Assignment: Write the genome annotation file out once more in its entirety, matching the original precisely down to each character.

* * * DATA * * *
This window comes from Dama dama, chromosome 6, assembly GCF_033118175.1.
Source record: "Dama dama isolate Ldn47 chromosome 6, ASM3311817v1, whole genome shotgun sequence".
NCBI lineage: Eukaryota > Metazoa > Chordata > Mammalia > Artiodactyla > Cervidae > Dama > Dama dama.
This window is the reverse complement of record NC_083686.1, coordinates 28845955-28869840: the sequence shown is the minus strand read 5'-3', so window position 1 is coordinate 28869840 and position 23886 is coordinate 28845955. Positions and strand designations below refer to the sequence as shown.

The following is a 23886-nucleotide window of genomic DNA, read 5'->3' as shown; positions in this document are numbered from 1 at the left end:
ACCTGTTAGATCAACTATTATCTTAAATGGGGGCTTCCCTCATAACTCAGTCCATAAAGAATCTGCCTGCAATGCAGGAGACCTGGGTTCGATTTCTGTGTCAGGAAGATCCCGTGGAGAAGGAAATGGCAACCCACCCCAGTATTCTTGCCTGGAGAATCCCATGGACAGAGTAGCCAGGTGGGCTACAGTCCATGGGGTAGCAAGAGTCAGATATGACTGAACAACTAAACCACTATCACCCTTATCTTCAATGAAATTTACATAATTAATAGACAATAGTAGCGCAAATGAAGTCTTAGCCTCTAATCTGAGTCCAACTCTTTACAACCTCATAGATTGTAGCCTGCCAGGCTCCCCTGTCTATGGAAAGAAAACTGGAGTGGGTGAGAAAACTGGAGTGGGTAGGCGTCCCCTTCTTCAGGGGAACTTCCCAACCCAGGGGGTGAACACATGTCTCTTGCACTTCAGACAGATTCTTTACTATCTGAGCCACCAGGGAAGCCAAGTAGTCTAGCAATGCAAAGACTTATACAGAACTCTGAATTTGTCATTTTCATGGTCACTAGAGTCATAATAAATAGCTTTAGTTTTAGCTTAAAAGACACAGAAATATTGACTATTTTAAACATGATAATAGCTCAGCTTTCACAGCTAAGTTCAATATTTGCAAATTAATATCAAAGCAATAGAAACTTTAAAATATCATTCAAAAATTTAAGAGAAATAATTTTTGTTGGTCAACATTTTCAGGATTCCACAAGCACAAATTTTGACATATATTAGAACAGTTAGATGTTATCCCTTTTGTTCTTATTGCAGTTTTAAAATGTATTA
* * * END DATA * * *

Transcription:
This window comes from Dama dama, chromosome 6, assembly GCF_033118175.1.
Source record: "Dama dama isolate Ldn47 chromosome 6, ASM3311817v1, whole genome shotgun sequence".
NCBI lineage: Eukaryota > Metazoa > Chordata > Mammalia > Artiodactyla > Cervidae > Dama > Dama dama.
This window is the reverse complement of record NC_083686.1, coordinates 28845955-28869840: the sequence shown is the minus strand read 5'-3', so window position 1 is coordinate 28869840 and position 23886 is coordinate 28845955. Positions and strand designations below refer to the sequence as shown.

The following is a 23886-nucleotide window of genomic DNA, read 5'->3' as shown; positions in this document are numbered from 1 at the left end:
ACCTGTTAGATCAACTATTATCTTAAATGGGGGCTTCCCTCATAACTCAGTCCATAAAGAATCTGCCTGCAATGCAGGAGACCTGGGTTCGATTTCTGTGTCAGGAAGATCCCGTGGAGAAGGAAATGGCAACCCACCCCAGTATTCTTGCCTGGAGAATCCCATGGACAGAGTAGCCAGGTGGGCTACAGTCCATGGGGTAGCAAGAGTCAGATATGACTGAACAACTAAACCACTATCACCCTTATCTTCAATGAAATTTACATAATTAATAGACAATAGTAGCGCAAATGAAGTCTTAGCCTCTAATCTGAGTCCAACTCTTTACAACCTCATAGATTGTAGCCTGCCAGGCTCCCCTGTCTATGGAAAGAAAACTGGAGTGGGTGAGAAAACTGGAGTGGGTAGGCGTCCCCTTCTTCAGGGGAACTTCCCAACCCAGGGGGTGAACACATGTCTCTTGCACTTCAGACAGATTCTTTACTATCTGAGCCACCAGGGAAGCCAAGTAGTCTAGCAATGCAAAGACTTATACAGAACTCTGAATTTGTCATTTTCATGGTCACTAGAGTCATAATAAATAGCTTTAGTTTTAGCTTAAAAGACACAGAAATATTGACTATTTTAAACATGATAATAGCTCAGCTTTCACAGCTAAGTTCAATATTTGCAAATTAATATCAAAGCAATAGAAACTTTAAAATATCATTCAAAAATTTAAGAGAAATAATTTTTGTTGGTCAACATTTTCAGGATTCCACAAGCACAAATTTTGACATATATTAGAACAGTTAGATGTTATCCCTTTTGTTCTTATTGCAGTTTTAAAATGTATTA